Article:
How to Use a Temple

Hi Madelyn!

I know you recommend using a temple (stretcher) when you weave. I have had terrible luck doing that. I rip my selvedges and have to abandon the temple about halfway through a project. What am I doing wrong? Are some weave structures not suitable for temples?
 
Sandra
 
Hi Sandra!
 
I do recommend and usually use a temple, though not with all yarns or all types of cloth (loosely spun/loosely woven wools, for example). 
 
A temple’s biggest contribution to good weaving is that it prevents draw-in. But this is only if it is used correctly. First, it must be set to the width of the cloth in the reed (I turn it upside down at the reed and check that the edge of the warp on both sides is even with the base of the teeth in the temple). When I start weaving, I usually don’t put in any scrap yarn but just start weaving with the weft I will be using (later I unravel up to where the weaving is even). I put in the temple as soon as I can insert just a couple of teeth on each side. It is important always to insert the teeth right next to the edge thread or two, not several threads in from the edge. If you do that, the threads will split apart there, especially since you are trying to stretch the cloth between the teeth to a wider width than in the reed.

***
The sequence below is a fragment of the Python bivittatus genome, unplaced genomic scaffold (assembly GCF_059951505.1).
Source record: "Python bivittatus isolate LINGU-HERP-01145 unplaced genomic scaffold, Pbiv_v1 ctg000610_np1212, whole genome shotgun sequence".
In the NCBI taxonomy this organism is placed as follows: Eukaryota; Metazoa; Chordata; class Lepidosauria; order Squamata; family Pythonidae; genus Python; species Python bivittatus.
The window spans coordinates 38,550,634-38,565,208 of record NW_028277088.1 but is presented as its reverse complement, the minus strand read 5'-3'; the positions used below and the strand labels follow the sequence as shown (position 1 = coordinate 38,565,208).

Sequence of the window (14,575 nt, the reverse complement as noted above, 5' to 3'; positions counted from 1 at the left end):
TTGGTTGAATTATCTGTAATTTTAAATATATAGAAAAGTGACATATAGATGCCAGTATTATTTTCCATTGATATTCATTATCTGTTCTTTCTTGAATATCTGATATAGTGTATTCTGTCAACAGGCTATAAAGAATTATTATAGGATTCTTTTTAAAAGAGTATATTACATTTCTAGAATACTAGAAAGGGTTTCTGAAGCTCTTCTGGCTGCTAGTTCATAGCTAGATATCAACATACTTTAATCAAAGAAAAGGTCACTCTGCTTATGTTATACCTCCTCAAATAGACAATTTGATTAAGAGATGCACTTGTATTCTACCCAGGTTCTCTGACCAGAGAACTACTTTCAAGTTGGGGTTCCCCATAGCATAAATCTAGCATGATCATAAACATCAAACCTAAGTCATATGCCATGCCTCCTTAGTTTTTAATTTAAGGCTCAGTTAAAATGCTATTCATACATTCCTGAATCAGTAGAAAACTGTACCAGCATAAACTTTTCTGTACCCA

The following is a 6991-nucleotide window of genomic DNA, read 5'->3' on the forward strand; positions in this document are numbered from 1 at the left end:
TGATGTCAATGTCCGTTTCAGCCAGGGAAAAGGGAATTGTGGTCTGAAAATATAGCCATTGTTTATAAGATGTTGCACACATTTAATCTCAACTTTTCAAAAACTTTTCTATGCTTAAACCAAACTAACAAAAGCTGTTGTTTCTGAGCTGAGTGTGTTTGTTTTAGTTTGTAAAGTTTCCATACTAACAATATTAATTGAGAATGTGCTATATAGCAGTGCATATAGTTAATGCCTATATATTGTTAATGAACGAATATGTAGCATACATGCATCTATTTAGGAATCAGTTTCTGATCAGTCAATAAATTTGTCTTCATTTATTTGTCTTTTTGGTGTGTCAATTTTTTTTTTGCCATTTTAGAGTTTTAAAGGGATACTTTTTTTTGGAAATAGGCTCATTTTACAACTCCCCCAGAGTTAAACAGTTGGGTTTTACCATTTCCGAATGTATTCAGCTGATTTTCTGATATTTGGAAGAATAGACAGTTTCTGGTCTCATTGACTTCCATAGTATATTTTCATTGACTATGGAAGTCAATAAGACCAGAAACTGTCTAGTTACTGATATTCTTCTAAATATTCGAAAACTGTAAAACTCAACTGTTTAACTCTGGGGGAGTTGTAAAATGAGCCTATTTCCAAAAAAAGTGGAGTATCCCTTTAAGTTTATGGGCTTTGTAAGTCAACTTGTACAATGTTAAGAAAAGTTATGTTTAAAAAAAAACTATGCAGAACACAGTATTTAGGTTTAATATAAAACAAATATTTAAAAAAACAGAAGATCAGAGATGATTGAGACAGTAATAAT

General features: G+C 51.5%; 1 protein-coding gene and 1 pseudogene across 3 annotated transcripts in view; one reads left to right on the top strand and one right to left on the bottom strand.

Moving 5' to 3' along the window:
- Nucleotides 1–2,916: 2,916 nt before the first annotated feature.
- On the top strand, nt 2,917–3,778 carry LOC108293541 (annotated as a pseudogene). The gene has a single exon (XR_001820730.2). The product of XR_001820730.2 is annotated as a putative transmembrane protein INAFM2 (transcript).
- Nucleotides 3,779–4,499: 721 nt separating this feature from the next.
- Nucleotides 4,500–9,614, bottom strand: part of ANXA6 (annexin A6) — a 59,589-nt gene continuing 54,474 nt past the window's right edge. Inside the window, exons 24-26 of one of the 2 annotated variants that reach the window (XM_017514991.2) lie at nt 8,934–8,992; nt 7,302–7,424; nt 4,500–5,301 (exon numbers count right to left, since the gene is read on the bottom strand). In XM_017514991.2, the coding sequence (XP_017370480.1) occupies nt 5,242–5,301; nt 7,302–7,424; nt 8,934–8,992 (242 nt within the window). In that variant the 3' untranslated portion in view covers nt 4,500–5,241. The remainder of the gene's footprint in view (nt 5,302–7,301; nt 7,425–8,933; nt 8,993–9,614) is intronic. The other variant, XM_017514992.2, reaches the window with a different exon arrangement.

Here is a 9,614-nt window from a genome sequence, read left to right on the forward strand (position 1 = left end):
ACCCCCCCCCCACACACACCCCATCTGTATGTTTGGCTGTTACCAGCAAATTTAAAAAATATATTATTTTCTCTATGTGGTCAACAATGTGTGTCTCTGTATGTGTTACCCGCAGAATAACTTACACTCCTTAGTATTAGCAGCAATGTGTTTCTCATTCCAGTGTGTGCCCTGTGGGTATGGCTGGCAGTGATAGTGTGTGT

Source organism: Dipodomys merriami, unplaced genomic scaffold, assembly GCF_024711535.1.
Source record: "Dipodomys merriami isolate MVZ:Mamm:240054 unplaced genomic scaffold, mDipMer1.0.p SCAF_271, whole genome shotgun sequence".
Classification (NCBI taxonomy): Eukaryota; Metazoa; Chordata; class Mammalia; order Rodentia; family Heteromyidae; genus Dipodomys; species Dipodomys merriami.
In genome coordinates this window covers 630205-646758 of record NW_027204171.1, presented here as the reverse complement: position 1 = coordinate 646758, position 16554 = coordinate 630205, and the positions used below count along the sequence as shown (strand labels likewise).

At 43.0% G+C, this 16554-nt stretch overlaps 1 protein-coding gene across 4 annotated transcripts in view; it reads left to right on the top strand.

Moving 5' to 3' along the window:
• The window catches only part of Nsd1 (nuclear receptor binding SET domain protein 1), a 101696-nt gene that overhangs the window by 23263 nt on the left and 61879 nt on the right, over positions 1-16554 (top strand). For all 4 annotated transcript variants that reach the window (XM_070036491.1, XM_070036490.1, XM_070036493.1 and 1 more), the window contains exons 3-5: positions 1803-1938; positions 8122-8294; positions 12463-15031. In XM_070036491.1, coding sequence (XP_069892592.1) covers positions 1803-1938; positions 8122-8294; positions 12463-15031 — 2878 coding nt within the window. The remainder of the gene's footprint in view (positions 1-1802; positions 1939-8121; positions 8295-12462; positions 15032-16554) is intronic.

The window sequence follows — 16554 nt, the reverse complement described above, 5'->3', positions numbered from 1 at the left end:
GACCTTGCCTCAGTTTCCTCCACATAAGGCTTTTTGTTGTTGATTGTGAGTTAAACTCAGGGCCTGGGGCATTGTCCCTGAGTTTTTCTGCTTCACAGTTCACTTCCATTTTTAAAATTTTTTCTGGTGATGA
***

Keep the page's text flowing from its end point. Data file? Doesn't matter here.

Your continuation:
I usually weave with firm tension, advance the warp often, and move the temple OFTEN, every 3/4–1″.  I weave with a wide angle of weft, about 30 degrees. I usually beat on a closed shed so that moving my shuttle out of the way of the reed doesn’t pull the weft angle flat. If you do not have enough ease in the weft you will draw in even if you use the temple. The cloth will get narrower and narrower, and trying to put in the temple will rip the edges.
 
The advantage to using a temple I most appreciate (other than it produces selvedges that have the same density as the warp threads in the rest of the cloth) is that when the temple is in position, pulling the fabric to the width in the reed, the beater slides without friction through the warp threads. This allows a much stronger beat than otherwise, when that is necessary. It also prevents wear and tear on the edge threads.
 
Weavers who weave with loose warp tension may never need to use a temple. If the edge threads are loosely tensioned, they can accommodate draw-in without breaking. If you have draw-in under tight tension, however, you will eventually have broken selvedge threads.
 
Some weavers do just fine never using a temple and you may be one of them. You’ll have to develop just the right amount of ease in the weft to prevent draw-in and just the right amount of tension in the warp.
 
—Madelyn

Posted April 23, 2014. Updated July 26, 2017.


If you have a weaving question we would love to hear from you! Please email Madelyn! Pictured above: Summer Lace Placemats and Mug Rugs by Suzie Liles Handwoven May/June 2017. View related & recent “Ask Madelyn” posts!


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